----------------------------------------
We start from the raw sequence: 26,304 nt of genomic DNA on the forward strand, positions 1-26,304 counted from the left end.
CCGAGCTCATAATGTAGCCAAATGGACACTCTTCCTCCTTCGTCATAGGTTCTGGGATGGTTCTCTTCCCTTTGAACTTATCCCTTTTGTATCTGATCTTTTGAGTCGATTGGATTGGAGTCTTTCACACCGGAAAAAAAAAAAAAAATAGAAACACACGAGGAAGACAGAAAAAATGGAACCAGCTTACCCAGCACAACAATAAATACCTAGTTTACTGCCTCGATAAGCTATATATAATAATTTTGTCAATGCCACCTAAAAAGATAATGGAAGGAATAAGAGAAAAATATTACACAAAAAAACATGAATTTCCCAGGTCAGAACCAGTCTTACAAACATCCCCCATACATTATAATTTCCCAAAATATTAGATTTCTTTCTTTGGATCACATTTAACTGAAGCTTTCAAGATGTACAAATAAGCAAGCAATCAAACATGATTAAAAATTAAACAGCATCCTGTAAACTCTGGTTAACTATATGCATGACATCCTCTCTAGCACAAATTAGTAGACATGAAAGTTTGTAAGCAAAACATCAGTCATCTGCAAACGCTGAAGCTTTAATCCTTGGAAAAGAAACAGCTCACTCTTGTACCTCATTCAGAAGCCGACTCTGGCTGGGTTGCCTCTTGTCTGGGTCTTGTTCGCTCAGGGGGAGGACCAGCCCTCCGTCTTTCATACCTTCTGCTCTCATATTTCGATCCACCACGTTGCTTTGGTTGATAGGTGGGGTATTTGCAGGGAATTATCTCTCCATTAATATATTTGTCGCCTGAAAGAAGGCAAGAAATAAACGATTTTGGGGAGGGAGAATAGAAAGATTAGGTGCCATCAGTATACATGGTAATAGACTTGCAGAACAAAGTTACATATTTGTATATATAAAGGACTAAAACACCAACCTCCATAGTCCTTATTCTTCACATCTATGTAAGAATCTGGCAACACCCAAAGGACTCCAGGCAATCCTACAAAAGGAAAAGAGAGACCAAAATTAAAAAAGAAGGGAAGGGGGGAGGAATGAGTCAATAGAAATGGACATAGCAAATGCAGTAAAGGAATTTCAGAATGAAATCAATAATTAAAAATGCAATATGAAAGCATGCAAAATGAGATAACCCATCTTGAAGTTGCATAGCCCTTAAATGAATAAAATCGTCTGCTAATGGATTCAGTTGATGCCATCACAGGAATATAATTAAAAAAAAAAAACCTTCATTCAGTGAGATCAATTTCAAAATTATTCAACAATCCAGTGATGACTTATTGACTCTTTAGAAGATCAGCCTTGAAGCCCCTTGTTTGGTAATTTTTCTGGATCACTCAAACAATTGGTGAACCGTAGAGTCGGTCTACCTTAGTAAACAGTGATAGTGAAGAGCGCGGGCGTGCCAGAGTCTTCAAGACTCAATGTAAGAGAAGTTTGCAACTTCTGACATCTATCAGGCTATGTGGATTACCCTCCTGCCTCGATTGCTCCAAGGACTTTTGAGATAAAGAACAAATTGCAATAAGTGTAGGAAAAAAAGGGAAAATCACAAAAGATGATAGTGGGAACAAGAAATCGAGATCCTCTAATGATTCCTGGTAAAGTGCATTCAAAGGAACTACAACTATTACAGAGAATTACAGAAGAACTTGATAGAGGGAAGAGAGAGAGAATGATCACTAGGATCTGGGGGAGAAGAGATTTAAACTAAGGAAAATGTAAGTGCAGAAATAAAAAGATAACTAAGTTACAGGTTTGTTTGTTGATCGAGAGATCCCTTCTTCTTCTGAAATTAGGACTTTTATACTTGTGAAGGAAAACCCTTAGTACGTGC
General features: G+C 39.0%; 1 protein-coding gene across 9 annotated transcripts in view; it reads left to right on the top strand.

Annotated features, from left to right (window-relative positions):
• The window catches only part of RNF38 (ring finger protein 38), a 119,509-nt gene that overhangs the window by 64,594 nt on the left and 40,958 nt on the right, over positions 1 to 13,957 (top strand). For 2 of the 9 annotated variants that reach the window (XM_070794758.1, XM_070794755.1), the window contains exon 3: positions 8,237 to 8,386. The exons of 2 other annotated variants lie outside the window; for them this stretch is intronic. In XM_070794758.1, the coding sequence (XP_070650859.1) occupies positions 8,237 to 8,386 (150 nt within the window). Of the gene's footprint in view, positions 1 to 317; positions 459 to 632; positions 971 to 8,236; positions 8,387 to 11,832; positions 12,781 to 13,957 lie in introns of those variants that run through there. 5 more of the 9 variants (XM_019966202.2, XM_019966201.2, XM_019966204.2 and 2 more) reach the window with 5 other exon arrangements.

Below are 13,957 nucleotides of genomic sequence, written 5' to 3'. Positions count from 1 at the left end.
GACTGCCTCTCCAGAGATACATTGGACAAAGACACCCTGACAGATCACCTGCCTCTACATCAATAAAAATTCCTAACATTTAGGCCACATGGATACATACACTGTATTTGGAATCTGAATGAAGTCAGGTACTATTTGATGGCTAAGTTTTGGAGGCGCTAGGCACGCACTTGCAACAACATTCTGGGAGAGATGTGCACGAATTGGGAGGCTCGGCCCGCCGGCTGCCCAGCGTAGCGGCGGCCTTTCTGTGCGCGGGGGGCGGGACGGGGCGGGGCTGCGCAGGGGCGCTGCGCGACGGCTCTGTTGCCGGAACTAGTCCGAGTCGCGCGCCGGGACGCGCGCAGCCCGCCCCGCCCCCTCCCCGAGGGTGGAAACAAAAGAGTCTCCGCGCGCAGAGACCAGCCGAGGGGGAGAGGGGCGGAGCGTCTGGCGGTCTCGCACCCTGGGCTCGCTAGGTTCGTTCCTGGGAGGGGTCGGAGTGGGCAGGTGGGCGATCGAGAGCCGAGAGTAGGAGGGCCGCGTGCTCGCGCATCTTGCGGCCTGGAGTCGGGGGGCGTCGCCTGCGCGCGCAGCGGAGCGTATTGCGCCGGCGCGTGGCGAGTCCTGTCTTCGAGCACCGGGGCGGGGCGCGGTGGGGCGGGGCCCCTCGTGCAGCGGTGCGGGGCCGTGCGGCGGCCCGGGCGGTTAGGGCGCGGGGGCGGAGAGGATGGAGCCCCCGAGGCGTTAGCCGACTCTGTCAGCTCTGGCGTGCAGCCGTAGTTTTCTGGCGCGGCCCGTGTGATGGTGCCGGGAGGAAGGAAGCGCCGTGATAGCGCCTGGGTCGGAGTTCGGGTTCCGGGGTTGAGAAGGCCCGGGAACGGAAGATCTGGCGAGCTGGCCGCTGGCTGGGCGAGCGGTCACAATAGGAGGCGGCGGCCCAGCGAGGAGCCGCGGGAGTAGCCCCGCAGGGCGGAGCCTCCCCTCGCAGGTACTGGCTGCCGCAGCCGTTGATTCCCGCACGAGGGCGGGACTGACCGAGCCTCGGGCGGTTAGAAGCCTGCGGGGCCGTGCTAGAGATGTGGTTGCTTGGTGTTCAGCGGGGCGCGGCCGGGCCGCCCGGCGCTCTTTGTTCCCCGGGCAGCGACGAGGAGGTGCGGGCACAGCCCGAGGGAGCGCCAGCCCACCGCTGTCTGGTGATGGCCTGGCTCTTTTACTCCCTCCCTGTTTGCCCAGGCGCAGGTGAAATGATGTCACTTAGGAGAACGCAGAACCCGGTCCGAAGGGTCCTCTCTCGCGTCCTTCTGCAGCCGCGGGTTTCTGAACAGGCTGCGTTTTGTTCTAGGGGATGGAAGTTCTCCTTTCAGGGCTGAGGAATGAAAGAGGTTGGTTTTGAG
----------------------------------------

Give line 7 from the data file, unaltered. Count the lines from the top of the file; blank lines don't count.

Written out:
GACTGCCTCTCCAGAGATACATTGGACAAAGACACCCTGACAGATCACCTGCCTCTACATCAATAAAAATTCCTAACATTTAGGCCACATGGATACATACACTGTATTTGGAATCTGAATGAAGTCAGGTACTATTTGATGGCTAAGTTTTGGAGGCGCTAGGCACGCACTTGCAACAACATTCTGGGAGAGATGTGCACGAATTGGGAGGCTCGGCCCGCCGGCTGCCCAGCGTAGCGGCGGCCTTTCTGTGCGCGGGGGGCGGGACGGGGCGGGGCTGCGCAGGGGCGCTGCGCGACGGCTCTGTTGCCGGAACTAGTCCGAGTCGCGCGCCGGGACGCGCGCAGCCCGCCCCGCCCCCTCCCCGAGGGTGGAAACAAAAGAGTCTCCGCGCGCAGAGACCAGCCGAGGGGGAGAGGGGCGGAGCGTCTGGCGGTCTCGCACCCTGGGCTCGCTAGGTTCGTTCCTGGGAGGGGTCGGAGTGGGCAGGTGGGCGATCGAGAGCCGAGAGTAGGAGGGCCGCGTGCTCGCGCATCTTGCGGCCTGGAGTCGGGGGGCGTCGCCTGCGCGCGCAGCGGAGCGTATTGCGCCGGCGCGTGGCGAGTCCTGTCTTCGAGCACCGGGGCGGGGCGCGGTGGGGCGGGGCCCCTCGTGCAGCGGTGCGGGGCCGTGCGGCGGCCCGGGCGGTTAGGGCGCGGGGGCGGAGAGGATGGAGCCCCCGAGGCGTTAGCCGACTCTGTCAGCTCTGGCGTGCAGCCGTAGTTTTCTGGCGCGGCCCGTGTGATGGTGCCGGGAGGAAGGAAGCGCCGTGATAGCGCCTGGGTCGGAGTTCGGGTTCCGGGGTTGAGAAGGCCCGGGAACGGAAGATCTGGCGAGCTGGCCGCTGGCTGGGCGAGCGGTCACAATAGGAGGCGGCGGCCCAGCGAGGAGCCGCGGGAGTAGCCCCGCAGGGCGGAGCCTCCCCTCGCAGGTACTGGCTGCCGCAGCCGTTGATTCCCGCACGAGGGCGGGACTGACCGAGCCTCGGGCGGTTAGAAGCCTGCGGGGCCGTGCTAGAGATGTGGTTGCTTGGTGTTCAGCGGGGCGCGGCCGGGCCGCCCGGCGCTCTTTGTTCCCCGGGCAGCGACGAGGAGGTGCGGGCACAGCCCGAGGGAGCGCCAGCCCACCGCTGTCTGGTGATGGCCTGGCTCTTTTACTCCCTCCCTGTTTGCCCAGGCGCAGGTGAAATGATGTCACTTAGGAGAACGCAGAACCCGGTCCGAAGGGTCCTCTCTCGCGTCCTTCTGCAGCCGCGGGTTTCTGAACAGGCTGCGTTTTGTTCTAGGGGATGGAAGTTCTCCTTTCAGGGCTGAGGAATGAAAGAGGTTGGTTTTGAG